Walking up to the dog sled, the four of us stare at it while the dogs are all barking and jumping ready to move. Who will get in first? Tallest goes in first the musher says. Well, that is definitely not me. As we pile in, I slide into the third spot. My friend Nyla sits in front of me, and by the end of the ride, I think she regretted it. The sled is narrow so, we are all sitting on top of each other and putting pressure on each of our legs. Nyla was practically lying on top of me when we start moving.
Race Sled Dogs
The lead dog, Sheba, starts us off and Candy, the Wheel dog, is impatient to be running. They start running and the sled is trailing behind controlled by the musher. Knowing that doesn’t alleviate the feeling like we will be tossed out as we go around each corner. We all can’t stop giggling and laughing. Then we hit the first bump, and the sled goes a little airborne and BAM! I knock Nyla in the head with my camera lens. I’m apologizing to her and asking if she’s ok and not even two minutes later, I do it again. Reminder to bring a smaller camera when on a dog sled or even a GoPro would have been better. But, as we were all on this photographer tour together, we laughed it off as hazards of getting the perfect shot.
Dog sledding is such an adrenaline rush as the sled banked high on the curves and the dogs kept on going. The entire ride lasted only 12 minutes but, it felt longer. When we returned to the kennel we took lots of pictures of the Huskies. They were so lovable wanting to be petted by us and trying to give us kisses. All these dogs are bred to be race dogs. These Huskies race in the Iditarod and Yukon Quest. Grizzley came in sixth place one year. Chena Dog Kennel does adopt the dogs out when they no longer want to work as sled dogs and would rather play with someone who loves them. If interested and want to visit and see the dogs, check out their adoption page.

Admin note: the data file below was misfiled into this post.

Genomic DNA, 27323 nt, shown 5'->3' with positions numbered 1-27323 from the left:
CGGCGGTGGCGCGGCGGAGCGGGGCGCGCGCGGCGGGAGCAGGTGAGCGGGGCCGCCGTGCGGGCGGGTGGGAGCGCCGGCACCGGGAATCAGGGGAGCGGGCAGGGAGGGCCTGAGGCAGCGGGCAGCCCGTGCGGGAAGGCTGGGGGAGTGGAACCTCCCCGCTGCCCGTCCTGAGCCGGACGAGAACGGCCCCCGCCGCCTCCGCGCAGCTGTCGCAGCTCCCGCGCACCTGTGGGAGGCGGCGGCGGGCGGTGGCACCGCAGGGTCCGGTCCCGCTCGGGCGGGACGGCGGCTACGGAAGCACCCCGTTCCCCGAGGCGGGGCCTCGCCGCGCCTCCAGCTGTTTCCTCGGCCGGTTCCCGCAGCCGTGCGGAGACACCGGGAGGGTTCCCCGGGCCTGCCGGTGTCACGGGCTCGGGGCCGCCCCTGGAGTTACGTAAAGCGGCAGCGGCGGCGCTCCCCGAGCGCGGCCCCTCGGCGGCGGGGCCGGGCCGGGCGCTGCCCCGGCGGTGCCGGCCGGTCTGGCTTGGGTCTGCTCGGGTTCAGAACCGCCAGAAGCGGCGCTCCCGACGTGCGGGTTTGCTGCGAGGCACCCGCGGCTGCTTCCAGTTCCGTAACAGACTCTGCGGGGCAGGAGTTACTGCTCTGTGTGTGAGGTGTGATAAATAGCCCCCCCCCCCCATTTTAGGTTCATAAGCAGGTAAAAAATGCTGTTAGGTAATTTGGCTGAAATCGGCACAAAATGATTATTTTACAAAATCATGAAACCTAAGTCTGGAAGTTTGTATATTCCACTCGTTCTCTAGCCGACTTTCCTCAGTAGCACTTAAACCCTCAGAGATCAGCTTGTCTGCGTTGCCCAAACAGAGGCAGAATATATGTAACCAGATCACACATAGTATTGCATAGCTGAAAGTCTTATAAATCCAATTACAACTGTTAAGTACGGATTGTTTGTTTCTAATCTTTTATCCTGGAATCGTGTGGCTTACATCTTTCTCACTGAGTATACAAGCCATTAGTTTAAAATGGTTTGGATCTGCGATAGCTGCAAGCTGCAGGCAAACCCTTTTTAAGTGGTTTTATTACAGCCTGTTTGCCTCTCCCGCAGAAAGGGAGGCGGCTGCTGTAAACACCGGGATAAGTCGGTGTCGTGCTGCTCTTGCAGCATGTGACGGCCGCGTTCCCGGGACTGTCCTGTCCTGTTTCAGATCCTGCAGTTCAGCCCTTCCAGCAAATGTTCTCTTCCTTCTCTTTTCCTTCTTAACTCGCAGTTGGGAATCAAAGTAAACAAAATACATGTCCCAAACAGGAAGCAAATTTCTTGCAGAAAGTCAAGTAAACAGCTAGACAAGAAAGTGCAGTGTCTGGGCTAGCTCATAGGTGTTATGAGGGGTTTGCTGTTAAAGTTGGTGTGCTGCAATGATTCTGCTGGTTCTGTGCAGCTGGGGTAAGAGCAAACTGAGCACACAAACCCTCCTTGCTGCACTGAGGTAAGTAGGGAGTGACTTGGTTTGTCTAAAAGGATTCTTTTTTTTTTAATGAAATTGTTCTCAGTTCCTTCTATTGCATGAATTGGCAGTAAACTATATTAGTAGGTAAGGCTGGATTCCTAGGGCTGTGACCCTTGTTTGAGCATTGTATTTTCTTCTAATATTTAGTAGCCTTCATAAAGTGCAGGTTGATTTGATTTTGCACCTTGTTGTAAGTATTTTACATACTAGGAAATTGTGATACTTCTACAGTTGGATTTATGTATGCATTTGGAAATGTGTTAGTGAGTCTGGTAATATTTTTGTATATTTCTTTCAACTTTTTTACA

After our ride had finished, we walked into the kennel to warm up and stood around for awhile. We weren’t sure what we were waiting for but, the next thing we know is that they are bringing in puppies. Seven of the cutest 4-week old puppies you ever saw. They were so adorable. I held one that was the tiniest of the bunch and it would not stop shaking. He was so nervous with all the people around. When the guide was discussing their parentage (could be between two dads) and that neither of them was the best race dog. My puppy started yapping. He didn’t like the disparaging comments about their dad. These puppies do not have names yet. They don’t get their names until they become race dogs which their future as that is uncertain.
I sat on the ground to play with them and then all chaos erupted. All of the seven puppies were climbing all over me, playing with my scarf, licking my camera, and nipping at my pants. I felt like an obstacle on an obstacle course for these little pups. They kept climbing up and over and falling down the other side over and over again. One, in particular, a cute black one with white paws kept coming back toward me and curling around in between my legs. He almost fell asleep right there.
When play time was over, I took him back out to his pen cuddling him as I walked. I dragged my feet until I was the last one to give the puppies back. Lifted him up to return him and he started whimpering. I asked the worker if I could just put him in my jacket to take home with me. She said no. 🙁 This experience totally makes me rethink getting a pet.